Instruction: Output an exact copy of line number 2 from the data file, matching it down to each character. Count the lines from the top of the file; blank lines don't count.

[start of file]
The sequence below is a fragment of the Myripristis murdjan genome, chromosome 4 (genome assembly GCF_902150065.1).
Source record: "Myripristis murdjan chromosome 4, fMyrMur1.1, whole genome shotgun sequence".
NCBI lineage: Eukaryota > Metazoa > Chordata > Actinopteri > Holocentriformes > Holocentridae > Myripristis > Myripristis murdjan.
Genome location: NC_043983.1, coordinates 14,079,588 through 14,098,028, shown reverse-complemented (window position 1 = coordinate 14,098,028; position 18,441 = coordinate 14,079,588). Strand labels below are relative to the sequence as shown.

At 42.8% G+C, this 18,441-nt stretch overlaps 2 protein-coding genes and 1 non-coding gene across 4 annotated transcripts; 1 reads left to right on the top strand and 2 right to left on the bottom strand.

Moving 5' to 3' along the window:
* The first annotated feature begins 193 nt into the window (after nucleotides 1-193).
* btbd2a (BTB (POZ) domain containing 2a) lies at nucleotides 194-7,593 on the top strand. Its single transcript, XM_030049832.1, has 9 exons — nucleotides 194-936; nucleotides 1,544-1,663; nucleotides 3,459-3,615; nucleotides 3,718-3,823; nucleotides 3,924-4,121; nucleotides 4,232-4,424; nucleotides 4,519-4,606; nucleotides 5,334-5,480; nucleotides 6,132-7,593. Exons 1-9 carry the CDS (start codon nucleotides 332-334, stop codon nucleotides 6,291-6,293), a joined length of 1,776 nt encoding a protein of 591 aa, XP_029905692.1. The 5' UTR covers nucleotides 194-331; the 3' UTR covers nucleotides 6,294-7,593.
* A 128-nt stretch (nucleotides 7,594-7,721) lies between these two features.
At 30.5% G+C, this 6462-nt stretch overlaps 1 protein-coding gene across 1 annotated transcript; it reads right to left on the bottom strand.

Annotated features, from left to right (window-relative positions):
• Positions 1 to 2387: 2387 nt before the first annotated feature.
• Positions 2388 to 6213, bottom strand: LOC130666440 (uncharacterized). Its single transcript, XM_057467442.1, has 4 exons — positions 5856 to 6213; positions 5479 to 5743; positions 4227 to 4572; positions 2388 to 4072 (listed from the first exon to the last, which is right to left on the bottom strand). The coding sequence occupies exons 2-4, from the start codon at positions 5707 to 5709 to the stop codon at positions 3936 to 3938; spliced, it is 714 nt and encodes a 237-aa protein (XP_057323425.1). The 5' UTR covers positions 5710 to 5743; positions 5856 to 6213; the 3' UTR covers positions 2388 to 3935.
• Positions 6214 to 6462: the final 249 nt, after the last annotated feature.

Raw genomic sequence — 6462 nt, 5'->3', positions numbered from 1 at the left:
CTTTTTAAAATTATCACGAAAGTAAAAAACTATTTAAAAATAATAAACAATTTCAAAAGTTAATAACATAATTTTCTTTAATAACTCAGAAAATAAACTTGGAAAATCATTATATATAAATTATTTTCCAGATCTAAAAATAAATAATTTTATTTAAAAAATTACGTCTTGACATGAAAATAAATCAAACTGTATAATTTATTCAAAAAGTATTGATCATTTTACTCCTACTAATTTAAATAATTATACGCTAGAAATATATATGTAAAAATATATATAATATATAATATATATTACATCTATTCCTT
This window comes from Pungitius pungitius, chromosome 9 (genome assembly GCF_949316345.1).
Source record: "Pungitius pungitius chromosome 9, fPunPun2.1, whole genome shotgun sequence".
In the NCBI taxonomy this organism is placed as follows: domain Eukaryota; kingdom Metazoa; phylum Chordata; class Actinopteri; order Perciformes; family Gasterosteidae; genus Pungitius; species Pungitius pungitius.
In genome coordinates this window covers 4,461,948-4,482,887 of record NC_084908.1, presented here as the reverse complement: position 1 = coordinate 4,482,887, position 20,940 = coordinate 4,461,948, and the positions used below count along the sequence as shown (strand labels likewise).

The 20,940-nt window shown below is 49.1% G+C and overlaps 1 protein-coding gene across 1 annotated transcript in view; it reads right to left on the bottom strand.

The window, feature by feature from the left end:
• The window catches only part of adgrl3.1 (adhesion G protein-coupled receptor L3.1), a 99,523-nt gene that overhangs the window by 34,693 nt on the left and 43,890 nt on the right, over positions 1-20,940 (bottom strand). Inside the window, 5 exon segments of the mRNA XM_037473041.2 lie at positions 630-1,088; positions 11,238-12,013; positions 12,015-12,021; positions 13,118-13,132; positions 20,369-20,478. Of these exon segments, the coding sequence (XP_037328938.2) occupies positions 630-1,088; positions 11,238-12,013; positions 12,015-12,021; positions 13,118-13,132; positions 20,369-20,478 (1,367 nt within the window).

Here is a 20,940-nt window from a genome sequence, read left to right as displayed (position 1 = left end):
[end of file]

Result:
Source record: "Myripristis murdjan chromosome 4, fMyrMur1.1, whole genome shotgun sequence".